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The Involuntary Bankruptcy Exclusion Event
November 2, 2018 | Issue No. 2
By Michael Mascia
FFA Board Member

The standard U.S. subscription credit facility exclusion event related to an investor’s involuntary bankruptcy has for ages included a 60-day cure period. This is consistent with the typical event of default cure period; that is, a borrower typically has 60 days to have an involuntary insolvency proceeding stayed or dismissed before it matures into a capital “E” event of default.

But the two circumstances differ materially. In the vast majority of credit agreements, a condition precedent to a new borrowing is that the borrower is not subject to a potential default related to an involuntary bankruptcy. Thus, while the borrower has 60 days before an event of default occurs allowing the lender to accelerate the obligations, the lender has no obligation to advance new loans during the 60-day period. However, the historical subscription credit facility exclusion event has no such “potential exclusion event” concept that protects the lender from having to make new loans based on the applicable investor’s uncalled capital during the 60-day period. Thus, lenders could be asked to lend new money against a potentially insolvent investor.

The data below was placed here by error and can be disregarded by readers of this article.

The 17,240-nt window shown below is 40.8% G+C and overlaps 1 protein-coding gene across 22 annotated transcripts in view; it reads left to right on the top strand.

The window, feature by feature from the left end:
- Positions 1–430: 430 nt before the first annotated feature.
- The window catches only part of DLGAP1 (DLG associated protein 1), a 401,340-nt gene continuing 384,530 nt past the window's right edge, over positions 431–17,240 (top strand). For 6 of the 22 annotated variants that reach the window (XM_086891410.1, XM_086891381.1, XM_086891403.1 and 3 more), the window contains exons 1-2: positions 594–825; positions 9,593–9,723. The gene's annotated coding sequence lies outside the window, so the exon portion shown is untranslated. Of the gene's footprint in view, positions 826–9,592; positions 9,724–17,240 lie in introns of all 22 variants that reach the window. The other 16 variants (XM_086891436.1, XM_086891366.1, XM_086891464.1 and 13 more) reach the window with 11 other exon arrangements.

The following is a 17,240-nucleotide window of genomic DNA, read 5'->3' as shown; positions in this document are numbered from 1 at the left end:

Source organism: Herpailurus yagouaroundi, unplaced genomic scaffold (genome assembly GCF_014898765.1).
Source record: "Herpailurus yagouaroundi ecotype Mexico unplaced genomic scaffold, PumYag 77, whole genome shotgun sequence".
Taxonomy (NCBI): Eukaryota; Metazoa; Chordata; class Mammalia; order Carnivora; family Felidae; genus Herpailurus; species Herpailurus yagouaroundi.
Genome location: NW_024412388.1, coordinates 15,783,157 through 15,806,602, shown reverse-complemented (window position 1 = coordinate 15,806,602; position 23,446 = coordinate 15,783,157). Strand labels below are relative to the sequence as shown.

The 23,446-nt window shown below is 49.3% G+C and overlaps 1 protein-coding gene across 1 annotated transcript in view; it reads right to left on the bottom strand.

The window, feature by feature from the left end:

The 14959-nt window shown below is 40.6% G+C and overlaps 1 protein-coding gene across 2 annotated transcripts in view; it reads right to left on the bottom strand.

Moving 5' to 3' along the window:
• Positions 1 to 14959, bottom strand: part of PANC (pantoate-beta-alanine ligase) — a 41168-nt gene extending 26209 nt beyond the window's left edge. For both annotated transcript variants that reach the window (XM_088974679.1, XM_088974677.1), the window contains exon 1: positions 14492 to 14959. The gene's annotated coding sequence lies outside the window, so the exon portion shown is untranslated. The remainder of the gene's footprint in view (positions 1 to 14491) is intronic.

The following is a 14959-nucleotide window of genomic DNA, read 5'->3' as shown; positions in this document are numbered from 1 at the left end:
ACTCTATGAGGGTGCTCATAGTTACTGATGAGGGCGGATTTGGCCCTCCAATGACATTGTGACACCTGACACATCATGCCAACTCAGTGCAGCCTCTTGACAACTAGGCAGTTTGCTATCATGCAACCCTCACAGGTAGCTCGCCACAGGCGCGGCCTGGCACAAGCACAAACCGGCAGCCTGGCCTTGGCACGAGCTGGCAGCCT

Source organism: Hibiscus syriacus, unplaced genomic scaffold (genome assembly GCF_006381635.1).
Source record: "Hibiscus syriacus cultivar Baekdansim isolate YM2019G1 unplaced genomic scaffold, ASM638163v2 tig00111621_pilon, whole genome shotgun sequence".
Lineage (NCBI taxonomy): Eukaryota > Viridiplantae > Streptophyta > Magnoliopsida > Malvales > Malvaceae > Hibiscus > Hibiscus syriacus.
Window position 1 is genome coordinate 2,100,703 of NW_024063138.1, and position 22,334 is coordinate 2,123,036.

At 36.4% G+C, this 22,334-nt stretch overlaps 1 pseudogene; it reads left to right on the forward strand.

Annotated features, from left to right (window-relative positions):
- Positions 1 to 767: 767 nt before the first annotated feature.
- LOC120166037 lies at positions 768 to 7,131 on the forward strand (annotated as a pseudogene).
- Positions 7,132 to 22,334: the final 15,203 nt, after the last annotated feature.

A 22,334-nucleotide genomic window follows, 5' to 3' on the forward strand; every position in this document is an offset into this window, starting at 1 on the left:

Perhaps that was one thing in the market’s infancy where all funds were comingled, only rated investors were included in borrowing bases and the fund’s partnership agreements rarely included overcall limitations. But in these days of separately managed accounts, tighter overcall limitations, more aggressive borrowing bases, etc., query if this is a risk that should appropriately be allocated to the lender. Perhaps a more equitable structure would involve the investor remaining in the borrowing base for the 60-day period with respect to existing loans, but being excluded with respect to new borrowings until the involuntary bankruptcy is dismissed.

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